Friday, March 31, 2017

State of the minorities in Pakistan - Top Ahmadi muslim Leader Gets Killed By Radicals; Prosecutor Wants Christians To Convert

By Manas Sen Gupta 

A senior advocate of the Ahmadi (Ahmadiyya) community was shot dead on Thursday morning in Nankana Sahib. On the other hand, a public prosecutor tried to blackmail Christians accused of lynching to death two Muslim men to convert to avoid conviction.

The leader of the Ahmadi community was Malik Saleem Latif, a relative of Pakistan’s first Nobel laureate Abdus Salam.

Latif was also a leader of the Jamaat-e-Ahmadiya. Pakistani media says that he was shot by terrorist from Lashkar-e-Jhangvi (LeJ) while on his way to the court along with his son, advocate Farhan.
In their statement, the LeJ said that Latif was targeted for “spreading Ahmadi beliefs”.

It should be noted that Ahmadis are officially not recognized as Muslims in Pakistan. The Ordinance XX of the Pakistan was created to discriminate and victimize the Ahmadis.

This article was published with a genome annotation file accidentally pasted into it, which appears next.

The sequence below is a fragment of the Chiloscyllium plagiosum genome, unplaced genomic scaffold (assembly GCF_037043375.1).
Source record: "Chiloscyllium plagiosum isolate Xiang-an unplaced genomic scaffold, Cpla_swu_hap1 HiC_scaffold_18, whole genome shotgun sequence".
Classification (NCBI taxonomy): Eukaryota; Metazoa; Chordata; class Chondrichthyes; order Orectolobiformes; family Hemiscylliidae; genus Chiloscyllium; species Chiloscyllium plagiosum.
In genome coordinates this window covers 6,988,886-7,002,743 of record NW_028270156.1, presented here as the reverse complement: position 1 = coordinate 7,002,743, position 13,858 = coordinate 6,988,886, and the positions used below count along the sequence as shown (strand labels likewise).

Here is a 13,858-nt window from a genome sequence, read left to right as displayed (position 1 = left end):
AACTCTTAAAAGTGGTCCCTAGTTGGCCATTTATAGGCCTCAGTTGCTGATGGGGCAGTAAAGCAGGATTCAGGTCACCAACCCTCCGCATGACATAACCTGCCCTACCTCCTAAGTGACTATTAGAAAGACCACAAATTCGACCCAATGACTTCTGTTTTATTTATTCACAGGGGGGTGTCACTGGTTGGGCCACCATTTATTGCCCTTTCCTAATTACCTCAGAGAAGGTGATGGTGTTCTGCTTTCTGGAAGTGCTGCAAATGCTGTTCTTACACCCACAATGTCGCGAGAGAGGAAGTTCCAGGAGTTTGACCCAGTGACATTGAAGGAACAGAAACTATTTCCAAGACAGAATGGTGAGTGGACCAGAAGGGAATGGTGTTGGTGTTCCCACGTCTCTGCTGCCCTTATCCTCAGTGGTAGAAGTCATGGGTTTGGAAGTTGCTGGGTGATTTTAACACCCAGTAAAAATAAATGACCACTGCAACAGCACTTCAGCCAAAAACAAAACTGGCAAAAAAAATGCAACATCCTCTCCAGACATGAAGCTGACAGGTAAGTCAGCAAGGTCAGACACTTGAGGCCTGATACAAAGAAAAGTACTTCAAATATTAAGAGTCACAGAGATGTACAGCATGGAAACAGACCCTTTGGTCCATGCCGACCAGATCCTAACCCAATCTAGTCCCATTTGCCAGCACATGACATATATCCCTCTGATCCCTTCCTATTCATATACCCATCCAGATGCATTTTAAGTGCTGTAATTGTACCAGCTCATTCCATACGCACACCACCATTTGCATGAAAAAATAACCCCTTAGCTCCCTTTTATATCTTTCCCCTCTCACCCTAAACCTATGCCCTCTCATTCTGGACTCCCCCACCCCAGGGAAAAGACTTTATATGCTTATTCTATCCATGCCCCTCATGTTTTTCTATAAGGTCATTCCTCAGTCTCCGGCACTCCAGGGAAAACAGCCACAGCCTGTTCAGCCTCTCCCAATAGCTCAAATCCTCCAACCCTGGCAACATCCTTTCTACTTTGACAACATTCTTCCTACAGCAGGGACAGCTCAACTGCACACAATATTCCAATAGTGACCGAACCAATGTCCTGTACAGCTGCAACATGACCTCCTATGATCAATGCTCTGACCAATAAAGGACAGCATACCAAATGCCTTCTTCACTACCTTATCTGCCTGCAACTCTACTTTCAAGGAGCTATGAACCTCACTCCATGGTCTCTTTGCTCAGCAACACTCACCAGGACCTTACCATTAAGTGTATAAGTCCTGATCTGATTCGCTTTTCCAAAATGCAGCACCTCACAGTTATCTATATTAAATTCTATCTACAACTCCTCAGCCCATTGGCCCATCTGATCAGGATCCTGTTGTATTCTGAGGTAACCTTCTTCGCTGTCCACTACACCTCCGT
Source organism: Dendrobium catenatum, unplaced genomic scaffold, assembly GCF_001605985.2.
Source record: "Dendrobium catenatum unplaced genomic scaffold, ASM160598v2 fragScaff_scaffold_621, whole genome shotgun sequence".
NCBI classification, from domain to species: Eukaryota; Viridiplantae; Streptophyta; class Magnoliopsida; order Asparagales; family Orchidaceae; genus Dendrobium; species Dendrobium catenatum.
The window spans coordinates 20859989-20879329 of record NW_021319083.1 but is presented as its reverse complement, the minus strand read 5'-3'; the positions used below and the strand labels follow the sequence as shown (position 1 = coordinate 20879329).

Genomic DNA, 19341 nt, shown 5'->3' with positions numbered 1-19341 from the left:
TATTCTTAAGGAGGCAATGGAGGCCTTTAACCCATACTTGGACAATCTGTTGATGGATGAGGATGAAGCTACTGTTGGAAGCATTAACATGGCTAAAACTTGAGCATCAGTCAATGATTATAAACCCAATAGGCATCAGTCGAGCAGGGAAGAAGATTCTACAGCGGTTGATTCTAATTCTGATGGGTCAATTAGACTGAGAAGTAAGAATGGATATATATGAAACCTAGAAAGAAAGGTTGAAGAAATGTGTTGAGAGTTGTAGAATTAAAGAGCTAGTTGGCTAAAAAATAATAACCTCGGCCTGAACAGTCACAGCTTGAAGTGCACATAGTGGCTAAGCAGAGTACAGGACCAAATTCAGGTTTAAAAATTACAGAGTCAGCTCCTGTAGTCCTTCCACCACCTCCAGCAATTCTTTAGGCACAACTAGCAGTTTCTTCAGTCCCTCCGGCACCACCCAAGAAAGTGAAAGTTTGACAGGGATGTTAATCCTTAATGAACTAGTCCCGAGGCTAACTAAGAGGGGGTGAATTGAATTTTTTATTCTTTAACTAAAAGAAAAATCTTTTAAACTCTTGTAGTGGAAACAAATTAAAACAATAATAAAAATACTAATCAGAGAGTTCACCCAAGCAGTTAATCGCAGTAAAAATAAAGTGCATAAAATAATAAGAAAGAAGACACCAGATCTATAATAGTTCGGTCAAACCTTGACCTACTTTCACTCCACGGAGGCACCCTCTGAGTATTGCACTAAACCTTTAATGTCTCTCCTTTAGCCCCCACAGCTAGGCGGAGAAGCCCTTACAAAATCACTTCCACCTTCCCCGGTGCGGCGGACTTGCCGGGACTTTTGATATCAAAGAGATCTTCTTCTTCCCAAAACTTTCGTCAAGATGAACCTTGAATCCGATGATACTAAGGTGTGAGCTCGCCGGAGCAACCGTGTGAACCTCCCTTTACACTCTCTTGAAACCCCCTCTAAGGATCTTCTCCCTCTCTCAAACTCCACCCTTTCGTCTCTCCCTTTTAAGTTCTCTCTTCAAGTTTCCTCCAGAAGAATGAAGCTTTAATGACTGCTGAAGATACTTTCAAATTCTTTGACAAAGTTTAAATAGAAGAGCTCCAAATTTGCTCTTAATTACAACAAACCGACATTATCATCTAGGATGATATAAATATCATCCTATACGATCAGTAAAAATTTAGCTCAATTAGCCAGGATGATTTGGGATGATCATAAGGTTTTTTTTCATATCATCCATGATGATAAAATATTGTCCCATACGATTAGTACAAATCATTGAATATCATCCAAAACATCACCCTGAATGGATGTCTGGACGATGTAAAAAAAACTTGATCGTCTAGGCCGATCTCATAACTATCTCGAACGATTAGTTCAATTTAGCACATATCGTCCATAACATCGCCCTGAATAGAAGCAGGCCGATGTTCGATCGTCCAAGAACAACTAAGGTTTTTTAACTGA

Ahmadi community members pointed out that thousands of hate-filled advertisements were published against the community in local and national dailies.

Meanwhile in Lahore, Christian rights activist Joseph Franci accused Deputy District Public Prosecutor (DDPP) Syed Anees Shah of trying to proselytize around 42 Christians.

The Christians are accused of lynching two men suspected of having a hand in the 2015 suicide blasts in predominantly Christian neighborhood of Youhanabad in Lahore.

“He told them if they embrace Islam, he can guarantee them their acquittal in this case,” Franci told the Pakistani media. Reports that the public prosecutor conceded that he offered them a choice.

The fact is that minorities in Pakistan are killed or forced to convert on a daily basis in Pakistan.

The influential fundamentalists in the country are able to carry out their nefarious agenda against the minorities with impunity as the state continues to look the other way.

It is because of this victimization that Dr Abdus Salam was forced to flee the country and live in United Kingdom. Sadly, a large section of Pakistan’s society stands in support of religious bigots.

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